Ai WeiWei on “Good Fences Make Good Neighbors”

This fall and winter, New Yorkers might feel a bit fenced in by Ai Weiwei’s new site-specific public art exhibition Good Fences Make Good Neighbors. Collaborating with Public Art Fund in celebration of their 40th anniversary, the Chinese artist and activist installed more than 300 works around the five boroughs, ranging from monumental sculptures in public parks to documentary images on bus shelters. Drawing inspiration from the proverb questioned in Robert Frost’s poem “Mending Wall,” Good Fences Make Good Neighbors uses the symbol of the border fence to open conversations about the current global migration crisis.

Speaking on the exhibition’s concept and production, Weiwei joined Public Art Fund’s Director and Chief Curator Nicholas Baume for a sold-out conversation at Cooper Union last Thursday. With his Five Fences blocking the windows on a nearby Cooper Union building, Weiwei seemed honored to appear at the school’s Great Hall, even offering to donate the work to the college. “You don’t have to answer me today,” he joked.

While Weiwei’s enormous sculptural installations like the opulent Gilded Cage at the entrance to Central Park or the interactive, hammock-like Circle Fence around the Unisphere in Queens’ Flushing Meadows Corona Park will likely be the most Instagrammed (“Artists think about selfies,” Weiwei revealed), other works humanize the often invisible plight of refugees. For example, Weiwei produced 200 banners for lampposts, featuring photographs of both famous immigrants and current refugees. “They’re no different from us and deserve to have their face in a metropolitan city,” said Weiwei.

Good Fences Make Good Neighbors is an extremely personal project for Weiwei, who, since the reinstatement of his passport in 2015, has traveled the world visiting refugee camps, filming his feature-length documentary Human Flow. Weiwei has also endured displacement himself both as a child living in exile with his poet father and as an adult confronting the repression of freedom of speech and expression in China. Speaking from experience, Weiwei explained, “Most people move because they have to. With refugees, it’s not their free choice.”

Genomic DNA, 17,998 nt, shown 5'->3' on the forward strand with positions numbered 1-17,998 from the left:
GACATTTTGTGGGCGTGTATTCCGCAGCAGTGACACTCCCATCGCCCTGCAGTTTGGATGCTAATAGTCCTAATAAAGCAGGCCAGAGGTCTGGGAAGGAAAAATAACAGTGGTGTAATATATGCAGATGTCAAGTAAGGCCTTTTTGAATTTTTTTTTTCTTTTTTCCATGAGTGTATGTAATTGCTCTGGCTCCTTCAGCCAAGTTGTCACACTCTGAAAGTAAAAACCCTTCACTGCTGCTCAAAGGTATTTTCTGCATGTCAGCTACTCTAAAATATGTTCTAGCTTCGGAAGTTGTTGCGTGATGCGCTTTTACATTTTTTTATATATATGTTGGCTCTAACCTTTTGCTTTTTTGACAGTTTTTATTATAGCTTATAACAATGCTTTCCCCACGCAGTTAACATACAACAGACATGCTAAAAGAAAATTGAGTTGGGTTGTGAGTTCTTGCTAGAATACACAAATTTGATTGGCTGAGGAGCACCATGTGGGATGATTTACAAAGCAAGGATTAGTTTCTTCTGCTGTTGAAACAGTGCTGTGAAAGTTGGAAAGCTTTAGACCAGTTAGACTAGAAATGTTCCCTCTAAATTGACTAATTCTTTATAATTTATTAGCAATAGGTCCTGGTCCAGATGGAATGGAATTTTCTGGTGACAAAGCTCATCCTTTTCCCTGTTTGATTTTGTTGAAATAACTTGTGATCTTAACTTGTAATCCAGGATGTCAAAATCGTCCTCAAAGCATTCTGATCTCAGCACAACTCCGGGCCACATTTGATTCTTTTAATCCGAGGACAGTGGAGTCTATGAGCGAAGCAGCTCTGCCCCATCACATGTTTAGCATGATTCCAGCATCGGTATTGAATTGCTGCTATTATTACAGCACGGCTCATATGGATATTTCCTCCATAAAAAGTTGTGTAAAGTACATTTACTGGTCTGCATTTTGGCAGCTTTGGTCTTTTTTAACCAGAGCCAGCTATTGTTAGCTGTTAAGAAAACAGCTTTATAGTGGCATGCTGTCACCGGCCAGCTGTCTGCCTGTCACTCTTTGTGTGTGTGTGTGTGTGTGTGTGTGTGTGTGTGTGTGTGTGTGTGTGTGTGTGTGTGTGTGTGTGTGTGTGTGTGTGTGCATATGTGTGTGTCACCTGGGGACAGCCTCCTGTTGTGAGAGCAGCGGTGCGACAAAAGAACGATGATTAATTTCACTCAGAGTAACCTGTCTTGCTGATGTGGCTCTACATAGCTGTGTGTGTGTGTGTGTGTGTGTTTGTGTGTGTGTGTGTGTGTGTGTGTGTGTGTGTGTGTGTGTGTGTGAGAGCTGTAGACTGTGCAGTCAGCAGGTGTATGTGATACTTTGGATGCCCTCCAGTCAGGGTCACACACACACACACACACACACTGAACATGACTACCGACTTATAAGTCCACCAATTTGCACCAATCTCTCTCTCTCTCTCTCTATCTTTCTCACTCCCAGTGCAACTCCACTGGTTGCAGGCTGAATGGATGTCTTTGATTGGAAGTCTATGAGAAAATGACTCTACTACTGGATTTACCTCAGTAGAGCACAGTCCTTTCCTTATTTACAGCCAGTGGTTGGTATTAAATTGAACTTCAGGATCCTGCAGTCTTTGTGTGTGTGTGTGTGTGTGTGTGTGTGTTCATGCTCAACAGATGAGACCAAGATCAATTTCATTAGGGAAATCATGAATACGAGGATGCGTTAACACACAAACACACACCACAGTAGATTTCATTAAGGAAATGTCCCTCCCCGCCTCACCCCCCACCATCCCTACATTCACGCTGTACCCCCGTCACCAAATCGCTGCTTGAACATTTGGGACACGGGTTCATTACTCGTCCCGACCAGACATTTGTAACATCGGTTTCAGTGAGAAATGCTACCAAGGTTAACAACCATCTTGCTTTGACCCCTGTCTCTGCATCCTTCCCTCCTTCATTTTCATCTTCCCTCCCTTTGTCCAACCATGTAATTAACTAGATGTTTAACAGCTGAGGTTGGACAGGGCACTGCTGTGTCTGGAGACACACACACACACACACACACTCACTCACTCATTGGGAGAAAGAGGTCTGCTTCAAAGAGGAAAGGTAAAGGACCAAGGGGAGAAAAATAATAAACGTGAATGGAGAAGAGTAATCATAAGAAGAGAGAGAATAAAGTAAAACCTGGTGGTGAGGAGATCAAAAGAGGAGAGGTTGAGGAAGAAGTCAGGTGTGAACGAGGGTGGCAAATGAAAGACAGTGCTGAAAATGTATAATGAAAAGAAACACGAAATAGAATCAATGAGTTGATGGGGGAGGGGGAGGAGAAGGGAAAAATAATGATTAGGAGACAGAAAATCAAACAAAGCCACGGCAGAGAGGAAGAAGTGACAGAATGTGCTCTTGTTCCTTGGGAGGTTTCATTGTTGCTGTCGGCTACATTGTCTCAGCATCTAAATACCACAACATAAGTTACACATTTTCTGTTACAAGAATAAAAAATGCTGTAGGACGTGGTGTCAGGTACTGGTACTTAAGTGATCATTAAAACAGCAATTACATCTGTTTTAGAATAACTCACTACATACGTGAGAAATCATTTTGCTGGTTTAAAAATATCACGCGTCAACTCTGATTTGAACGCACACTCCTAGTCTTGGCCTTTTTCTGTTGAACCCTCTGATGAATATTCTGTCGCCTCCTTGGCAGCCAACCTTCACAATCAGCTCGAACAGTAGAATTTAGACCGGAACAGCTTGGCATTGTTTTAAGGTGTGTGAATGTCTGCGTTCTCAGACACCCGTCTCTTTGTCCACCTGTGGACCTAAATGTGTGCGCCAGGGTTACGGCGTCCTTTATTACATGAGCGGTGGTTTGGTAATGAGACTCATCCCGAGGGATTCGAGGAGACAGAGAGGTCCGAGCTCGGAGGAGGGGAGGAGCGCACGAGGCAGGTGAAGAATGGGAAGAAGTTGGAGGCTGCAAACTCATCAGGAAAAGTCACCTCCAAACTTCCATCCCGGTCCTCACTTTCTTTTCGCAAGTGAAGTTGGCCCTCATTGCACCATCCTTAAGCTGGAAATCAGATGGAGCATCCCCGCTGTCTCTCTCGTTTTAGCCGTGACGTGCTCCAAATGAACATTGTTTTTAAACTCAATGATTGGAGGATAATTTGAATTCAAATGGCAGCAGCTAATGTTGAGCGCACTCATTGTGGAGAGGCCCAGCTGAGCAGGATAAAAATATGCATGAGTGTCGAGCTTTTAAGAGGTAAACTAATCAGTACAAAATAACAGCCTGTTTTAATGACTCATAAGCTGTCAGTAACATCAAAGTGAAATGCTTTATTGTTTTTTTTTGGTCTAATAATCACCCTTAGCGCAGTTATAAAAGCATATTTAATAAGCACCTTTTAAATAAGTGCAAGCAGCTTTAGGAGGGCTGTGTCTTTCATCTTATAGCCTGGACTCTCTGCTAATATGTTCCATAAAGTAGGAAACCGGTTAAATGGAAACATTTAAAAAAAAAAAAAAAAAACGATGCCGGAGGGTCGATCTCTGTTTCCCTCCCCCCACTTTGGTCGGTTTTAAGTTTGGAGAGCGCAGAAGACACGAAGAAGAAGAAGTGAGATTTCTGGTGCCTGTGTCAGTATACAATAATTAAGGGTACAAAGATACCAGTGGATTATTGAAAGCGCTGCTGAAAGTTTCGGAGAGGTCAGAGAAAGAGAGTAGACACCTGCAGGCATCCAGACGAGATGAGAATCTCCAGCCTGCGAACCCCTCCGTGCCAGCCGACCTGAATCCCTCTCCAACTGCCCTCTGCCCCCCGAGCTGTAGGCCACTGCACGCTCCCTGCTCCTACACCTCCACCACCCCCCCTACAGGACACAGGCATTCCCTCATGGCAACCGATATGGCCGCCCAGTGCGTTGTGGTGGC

While addressing global concerns, Good Fences Make Good Neighbors also playfully references Weiwei’s own time in New York as a student in the 1980s. One fence rests between two buildings at 48 East 7th Street in the East Village–the same block where Weiwei lived in a basement apartment. During this period, Weiwei recalled, he also frequently walked through Washington Square Park–the site of another installation Arch–on his way to sell portraits on 7th Avenue. Asked by Baume if the portraits were good, Weiwei quipped, “They were as good as a Matisse or a Picasso.”

Despite his affection for the city, Weiwei admitted that New York poses a unique problem for artists creating public art. “New York itself is a great masterpiece,” he said. “How you make an artwork is always a challenge–the city itself is already very powerful.”

Good Fences Make Good Neighbors, as Baume and Weiwei both attested, developed into an even greater challenge due to the numerous regulations set by both private owners and the city about the placement and functionality of the installations. For example, Weiwei’s Arch, which sits under the Washington Square Arch, could not touch the historic landmark and had to include space for park-goers to pass through. Weiwei improvised, designing a structure with a silhouetted opening resembling two figures inspired by Marcel Duchamp’s door for surrealist André Breton’s Paris gallery Gradiva. Baume observed, “You don’t take any obstacle as a problem. You don’t waste time worrying.” Weiwei agreed, adding, “My creativity comes from problems.”

Asserting “art belongs to the people,” Weiwei hopes the installations will encourage passersby to feel or think differently, whether about public space, immigration or isolationist border policies. He noted he wants to “make work that functions on many levels in which people feel something different or that something has changed. We are so used to our daily life or daily practice.”

Unlike most border walls, Weiwei’s Good Fences Make Good Neighbors aims to unite rather than divide viewers. Asked by an audience member about his definition of “good fences,” Weiwei answered point blank, “There are no good fences.”

 

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